All respirators approved by the National Institute of Occupational Safety and Health (“NIOSH”) now are “covered countermeasures” under the Public Readiness and Emergency Preparedness (“PREP”) Act provisions of the Public Health Service Act, and their manufacturers and distributors are eligible for immunity from suits for injury and death resulting from use of the masks in the public health response to COVID-19. The Secretary for the Department of Health and Human Services (“HHS”) issued an updated PREP Act declaration implementing this addition to the covered countermeasures eligible for PREP Act immunity, with retroactive effect to March 27, 2020.

We wrote previously on protections for certain face mask manufacturers and distributors that the Families First Coronavirus Response Act provided by amending the Public Health Service Act. The Act added “personal respiratory protective devices” to the list of covered countermeasures, which includes drugs, biological products, and medical devices, used in the COVID-19 public health response. To qualify as a personal respiratory protective device, however, face masks had to meet three criteria: (1) be previously approved by NIOSH, (2) be the subject of an Emergency Use Authorization (“EUA”) by the Food and Drug Administration (“FDA”), and (3) be used during and for the COVID-19 pandemic response.

The Coronavirus Aid, Relief, and Economic Security Act (“CARES”) Act essentially removed this amendment, replacing it with a broader addition to the covered countermeasure definition of any “respiratory protective device that is approved by the National Institute for Occupational Safety and Health under part 84 of title 42, Code of Federal Regulations (or any successor regulations), and that the Secretary determines to be a priority for use during a public health emergency declared under section 319.” Thus, the CARES Act removed the requirement that the NIOSH-approved respirators also be subject to an FDA EUA to qualify for PREP Act immunity.

Through the amended PREP Act declaration, HHS effectively included all NIOSH-approved respirators in the pool of covered countermeasures, regardless of whether they also are intended for medical purposes. The other requirements for PREP Act immunity still apply (such as being a “covered person,” distributing the products through federal, state, or local public health responses, and others).

Companies understandably have had a difficult time in recent weeks determining which face masks and other products are covered by PREP Act immunity. The FDA has issued a string of EUAs since the start of the pandemic, including one for NIOSH-approved respirators, and another for respirators from China not previously approved by the FDA or NIOSH, creating even more confusion about which respirators qualify for immunity. HHS Office of General Counsel responded to an apparent flood of inquiries by issuing an advisory opinion on April 14, 2020 regarding PREP Act application. It is general in nature, but it includes a somewhat forgiving interpretation of immunity eligibility:

Given the broad scope of PREP Act immunity, Congress did not intend to impose a strict-liability standard on covered persons for determining whether a product is a covered countermeasure. Instead, we believe that a person or entity that otherwise meets the requirements for PREP Act immunity will not lose that immunity—even if the product is not a covered countermeasure—if that person or entity reasonably could have believed that the product was a covered countermeasure.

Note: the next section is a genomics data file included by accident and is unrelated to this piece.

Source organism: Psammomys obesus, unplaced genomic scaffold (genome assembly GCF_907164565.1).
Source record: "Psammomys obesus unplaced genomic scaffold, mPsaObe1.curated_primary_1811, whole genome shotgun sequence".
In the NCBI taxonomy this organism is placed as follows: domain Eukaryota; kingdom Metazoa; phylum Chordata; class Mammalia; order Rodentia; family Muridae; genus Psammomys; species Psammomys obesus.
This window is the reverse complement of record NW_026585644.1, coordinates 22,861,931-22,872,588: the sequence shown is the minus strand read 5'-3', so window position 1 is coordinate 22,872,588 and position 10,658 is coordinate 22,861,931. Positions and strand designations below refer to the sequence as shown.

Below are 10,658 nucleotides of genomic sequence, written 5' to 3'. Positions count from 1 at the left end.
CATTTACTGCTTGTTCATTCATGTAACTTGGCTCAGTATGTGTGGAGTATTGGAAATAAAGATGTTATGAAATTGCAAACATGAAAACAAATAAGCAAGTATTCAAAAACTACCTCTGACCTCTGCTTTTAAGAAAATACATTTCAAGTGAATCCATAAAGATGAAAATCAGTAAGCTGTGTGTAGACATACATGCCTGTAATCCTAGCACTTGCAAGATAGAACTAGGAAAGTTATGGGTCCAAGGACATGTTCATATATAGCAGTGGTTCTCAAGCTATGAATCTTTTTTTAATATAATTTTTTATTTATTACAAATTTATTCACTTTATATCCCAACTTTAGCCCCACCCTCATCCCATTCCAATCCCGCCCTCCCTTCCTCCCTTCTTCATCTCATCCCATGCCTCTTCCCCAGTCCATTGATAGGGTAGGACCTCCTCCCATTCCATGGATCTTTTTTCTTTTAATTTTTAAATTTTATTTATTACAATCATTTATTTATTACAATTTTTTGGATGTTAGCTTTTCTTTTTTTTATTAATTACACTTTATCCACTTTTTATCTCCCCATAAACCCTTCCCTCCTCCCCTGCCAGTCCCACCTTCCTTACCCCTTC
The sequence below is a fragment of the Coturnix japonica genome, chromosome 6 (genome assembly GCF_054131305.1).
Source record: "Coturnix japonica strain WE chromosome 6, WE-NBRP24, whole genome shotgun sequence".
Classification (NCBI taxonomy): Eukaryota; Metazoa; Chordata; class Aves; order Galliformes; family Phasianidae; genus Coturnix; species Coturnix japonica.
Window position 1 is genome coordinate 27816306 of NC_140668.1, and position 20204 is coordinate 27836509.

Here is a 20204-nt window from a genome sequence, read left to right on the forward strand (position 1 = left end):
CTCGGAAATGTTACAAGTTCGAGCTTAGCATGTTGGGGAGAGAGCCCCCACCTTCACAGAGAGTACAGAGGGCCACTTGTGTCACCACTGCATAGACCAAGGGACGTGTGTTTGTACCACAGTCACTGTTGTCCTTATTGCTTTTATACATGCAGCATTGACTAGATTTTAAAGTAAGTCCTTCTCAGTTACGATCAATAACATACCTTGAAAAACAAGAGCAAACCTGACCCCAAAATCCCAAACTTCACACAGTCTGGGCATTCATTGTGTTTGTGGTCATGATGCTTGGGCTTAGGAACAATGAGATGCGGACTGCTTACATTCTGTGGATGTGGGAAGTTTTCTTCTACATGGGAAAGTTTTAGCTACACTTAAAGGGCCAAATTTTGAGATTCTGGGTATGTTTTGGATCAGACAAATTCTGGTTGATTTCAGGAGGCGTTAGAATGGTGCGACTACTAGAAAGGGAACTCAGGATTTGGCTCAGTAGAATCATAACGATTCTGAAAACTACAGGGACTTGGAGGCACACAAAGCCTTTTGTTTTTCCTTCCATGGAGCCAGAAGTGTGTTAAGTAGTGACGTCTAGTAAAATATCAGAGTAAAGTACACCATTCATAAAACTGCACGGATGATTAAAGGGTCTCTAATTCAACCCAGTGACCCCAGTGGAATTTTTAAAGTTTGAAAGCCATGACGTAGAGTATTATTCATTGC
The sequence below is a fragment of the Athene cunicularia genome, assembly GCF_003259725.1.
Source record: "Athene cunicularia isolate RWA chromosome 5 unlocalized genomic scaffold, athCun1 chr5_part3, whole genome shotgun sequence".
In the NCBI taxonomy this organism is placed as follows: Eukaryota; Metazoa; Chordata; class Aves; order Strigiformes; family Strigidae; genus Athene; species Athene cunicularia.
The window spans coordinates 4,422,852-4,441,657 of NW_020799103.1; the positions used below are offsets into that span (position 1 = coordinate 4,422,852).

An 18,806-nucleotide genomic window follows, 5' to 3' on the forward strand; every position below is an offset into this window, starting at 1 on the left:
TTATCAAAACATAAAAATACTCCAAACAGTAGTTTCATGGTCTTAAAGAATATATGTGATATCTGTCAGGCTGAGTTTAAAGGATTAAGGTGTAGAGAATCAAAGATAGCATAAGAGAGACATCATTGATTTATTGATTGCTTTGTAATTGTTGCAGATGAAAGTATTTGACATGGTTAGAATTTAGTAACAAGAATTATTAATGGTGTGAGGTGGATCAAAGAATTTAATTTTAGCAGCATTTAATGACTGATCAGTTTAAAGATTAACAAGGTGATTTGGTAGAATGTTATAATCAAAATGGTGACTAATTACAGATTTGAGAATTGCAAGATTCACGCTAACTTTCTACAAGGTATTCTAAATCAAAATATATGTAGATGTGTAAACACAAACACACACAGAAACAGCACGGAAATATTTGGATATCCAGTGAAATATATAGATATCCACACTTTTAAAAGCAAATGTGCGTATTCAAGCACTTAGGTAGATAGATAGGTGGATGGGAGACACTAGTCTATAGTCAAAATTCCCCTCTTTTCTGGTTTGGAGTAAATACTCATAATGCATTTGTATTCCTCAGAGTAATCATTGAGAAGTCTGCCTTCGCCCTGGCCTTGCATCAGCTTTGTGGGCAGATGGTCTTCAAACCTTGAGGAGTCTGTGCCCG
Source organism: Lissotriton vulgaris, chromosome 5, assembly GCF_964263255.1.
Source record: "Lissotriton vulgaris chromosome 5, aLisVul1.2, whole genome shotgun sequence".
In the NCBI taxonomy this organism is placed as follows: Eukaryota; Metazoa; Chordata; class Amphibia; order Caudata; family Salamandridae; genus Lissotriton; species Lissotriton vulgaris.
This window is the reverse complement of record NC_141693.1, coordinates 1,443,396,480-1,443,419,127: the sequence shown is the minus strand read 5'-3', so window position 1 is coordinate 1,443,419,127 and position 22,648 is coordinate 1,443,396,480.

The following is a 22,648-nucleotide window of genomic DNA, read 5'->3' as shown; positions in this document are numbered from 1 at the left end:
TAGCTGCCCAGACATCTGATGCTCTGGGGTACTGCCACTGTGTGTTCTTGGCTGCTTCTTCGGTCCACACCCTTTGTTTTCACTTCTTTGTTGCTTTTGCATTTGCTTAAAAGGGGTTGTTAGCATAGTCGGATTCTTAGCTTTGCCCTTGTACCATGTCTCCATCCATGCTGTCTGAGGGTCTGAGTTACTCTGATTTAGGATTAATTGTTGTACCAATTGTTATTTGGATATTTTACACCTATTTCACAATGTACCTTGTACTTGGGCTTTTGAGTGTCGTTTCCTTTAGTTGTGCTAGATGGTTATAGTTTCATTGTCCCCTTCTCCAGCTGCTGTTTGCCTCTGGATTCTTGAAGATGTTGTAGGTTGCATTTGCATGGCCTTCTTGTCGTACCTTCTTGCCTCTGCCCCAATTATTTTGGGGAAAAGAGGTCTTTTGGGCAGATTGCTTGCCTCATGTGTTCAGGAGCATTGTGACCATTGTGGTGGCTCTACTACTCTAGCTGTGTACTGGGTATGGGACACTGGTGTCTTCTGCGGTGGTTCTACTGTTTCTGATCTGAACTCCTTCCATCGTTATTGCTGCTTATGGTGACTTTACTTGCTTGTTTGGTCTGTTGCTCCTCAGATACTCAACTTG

The advisory opinion contains a similar statement regarding covered persons determinations under the PREP Act. This opinion does not have the force of law but may give contractors some welcome comfort in interpreting what constitutes covered countermeasures and covered persons, and allay concerns about unwittingly procuring counterfeit devices. The opinion also links to a consolidated list, current through April 16, 2020, of all products currently subject to an EUA in the COVID-19 response effort.

The advisory opinion and amended PREP Act declaration are only the most recent developments in PREP Act coverage for the COVID-19 response. It is important for companies, particularly government contractors, to stay apprised of changes that can have a profound impact on business opportunities and legal risks. If your company needs help sorting through the steady stream of EUAs, declarations, and new legislation, Sheppard Mullin’s Coronavirus Insights Portal is a great place to start.

Like all Blogs, this one is for information purposes only. It is not legal advice and does not form an attorney client relationship. As you are aware, things are changing quickly and there is no clear-cut authority or bright line rules in this area. This Blog does not reflect an unequivocal statement of the law, but instead represents our best interpretation of where things currently stand. This Blog does not address the potential impacts of the numerous other local, state, and federal orders that have been issued in response to the COVID-19 pandemic, including, without limitation, potential liability should an employee become ill, requirements regarding family leave, sick pay, and other issues.

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*This alert is provided for information purposes only and does not constitute legal advice and is not intended to form an attorney client relationship. Please contact your Sheppard Mullin attorney contact for additional information.*